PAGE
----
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  • Anonymous

    Anonymous | 6-Apr-2012 10:50 am

    I love your post - there is something to really get one's teeth into!

    In Europe such hoarders are called 'Messies' and it is now described as pathological and there are counsellors, psychotherapists and coaches who offer practical help, advise and therapy for the condition (although I should imagine charges for their services are not cheap). Maybe we could go into partnership and set up a lucrative business advising NHS chiefs, admin. offices, wards, theatres and other departments what they need to get rid off after carrying out studies of course on the efficacy and necessity of things like masks in theatre!

    Where I worked we had to regularly clear out any stuff we no longer needed and it was the responsibility of each member of the multidisciplinary ward team to clear up after themselves and of the nurse in charge of the shift to ensure that nothing was left lying around in the office or on the ward before she left it to whoever took over. Corridors and workspace was always left clear.

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  • Anonymous

    anon 12.01

    thank you, am glad you enjoyed my post.

    Some staff do suggest we have a good old clear out and are usually met with the answer that 'we may need it one day so better keep hold of it'. Saying that though we did find a box of plastic things and no-one knew what they were for but they looked pretty expensive and obviously fitted onto the end of something that we never got round to buying, we have kept them just in case we find the other bit.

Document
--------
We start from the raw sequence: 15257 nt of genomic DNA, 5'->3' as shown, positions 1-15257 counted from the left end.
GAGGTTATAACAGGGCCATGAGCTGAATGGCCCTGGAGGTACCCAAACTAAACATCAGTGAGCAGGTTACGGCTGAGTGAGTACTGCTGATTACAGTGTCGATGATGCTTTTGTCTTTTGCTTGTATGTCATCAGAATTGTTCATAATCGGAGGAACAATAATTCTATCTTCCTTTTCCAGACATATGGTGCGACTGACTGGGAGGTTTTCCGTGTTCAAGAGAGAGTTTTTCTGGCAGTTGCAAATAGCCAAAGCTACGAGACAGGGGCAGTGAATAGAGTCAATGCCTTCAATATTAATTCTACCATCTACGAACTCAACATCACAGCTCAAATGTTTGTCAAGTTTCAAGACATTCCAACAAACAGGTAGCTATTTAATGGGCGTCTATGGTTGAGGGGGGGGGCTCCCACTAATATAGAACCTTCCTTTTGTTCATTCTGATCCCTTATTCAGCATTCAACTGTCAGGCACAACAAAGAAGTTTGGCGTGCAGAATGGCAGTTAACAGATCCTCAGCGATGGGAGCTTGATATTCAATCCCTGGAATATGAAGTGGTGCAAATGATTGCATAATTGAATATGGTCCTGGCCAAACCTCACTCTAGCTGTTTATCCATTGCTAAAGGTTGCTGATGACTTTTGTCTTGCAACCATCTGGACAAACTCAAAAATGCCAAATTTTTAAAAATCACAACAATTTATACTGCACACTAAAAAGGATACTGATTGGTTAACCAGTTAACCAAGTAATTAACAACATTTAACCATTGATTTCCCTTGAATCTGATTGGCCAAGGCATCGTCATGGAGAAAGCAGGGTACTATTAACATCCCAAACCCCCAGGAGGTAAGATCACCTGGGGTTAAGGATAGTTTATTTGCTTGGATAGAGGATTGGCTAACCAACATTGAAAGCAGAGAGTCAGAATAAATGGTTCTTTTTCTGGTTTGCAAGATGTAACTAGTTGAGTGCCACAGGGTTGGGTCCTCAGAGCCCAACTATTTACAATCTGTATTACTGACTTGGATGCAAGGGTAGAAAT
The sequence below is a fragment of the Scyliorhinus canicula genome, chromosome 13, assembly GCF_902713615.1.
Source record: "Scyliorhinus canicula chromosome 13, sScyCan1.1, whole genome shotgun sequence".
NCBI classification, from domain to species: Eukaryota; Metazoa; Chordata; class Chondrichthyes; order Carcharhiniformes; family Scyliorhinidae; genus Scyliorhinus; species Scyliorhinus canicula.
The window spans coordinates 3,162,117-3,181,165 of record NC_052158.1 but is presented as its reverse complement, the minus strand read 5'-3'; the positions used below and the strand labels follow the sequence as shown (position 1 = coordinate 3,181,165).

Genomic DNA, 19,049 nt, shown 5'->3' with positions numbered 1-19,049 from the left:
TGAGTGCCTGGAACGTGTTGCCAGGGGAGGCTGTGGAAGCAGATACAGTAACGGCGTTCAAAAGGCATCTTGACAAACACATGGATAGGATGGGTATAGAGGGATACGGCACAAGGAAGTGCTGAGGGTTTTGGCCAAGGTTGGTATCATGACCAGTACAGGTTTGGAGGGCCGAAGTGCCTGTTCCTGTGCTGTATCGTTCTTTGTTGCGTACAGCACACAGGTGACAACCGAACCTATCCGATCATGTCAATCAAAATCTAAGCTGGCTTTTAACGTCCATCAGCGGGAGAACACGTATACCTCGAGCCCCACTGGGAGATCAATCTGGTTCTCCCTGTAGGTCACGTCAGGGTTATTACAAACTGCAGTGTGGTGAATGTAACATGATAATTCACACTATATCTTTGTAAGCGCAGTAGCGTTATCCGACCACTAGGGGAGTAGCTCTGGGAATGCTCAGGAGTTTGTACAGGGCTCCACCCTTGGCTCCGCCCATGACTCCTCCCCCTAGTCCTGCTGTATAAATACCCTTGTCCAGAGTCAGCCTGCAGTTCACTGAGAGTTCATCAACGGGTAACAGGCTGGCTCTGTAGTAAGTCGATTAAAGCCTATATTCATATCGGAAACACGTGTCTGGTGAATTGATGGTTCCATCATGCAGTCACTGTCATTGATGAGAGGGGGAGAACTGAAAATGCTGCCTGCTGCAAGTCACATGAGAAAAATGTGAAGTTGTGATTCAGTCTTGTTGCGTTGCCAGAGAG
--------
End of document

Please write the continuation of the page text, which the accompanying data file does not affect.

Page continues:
I still work in an environment where the bathroom is full of zimmer frames, walking sticks, drip-stands etc and the hospital corridors are full of unused beds and the occasional broken commode (nice).

    Our dressings cupboard is so out of date it's mad, stuff we are told not to use because something better has come onto the market, so it just sits there when perhaps it could go to good use somewhere where a dressing is just a bit of old rag - at least ours are sterile, there's nothing wrong with them.

    There is an amazing amount of waste in the NHS but for some reason hospitals prefer to pay management consultants a fortune for telling us stuff we already know.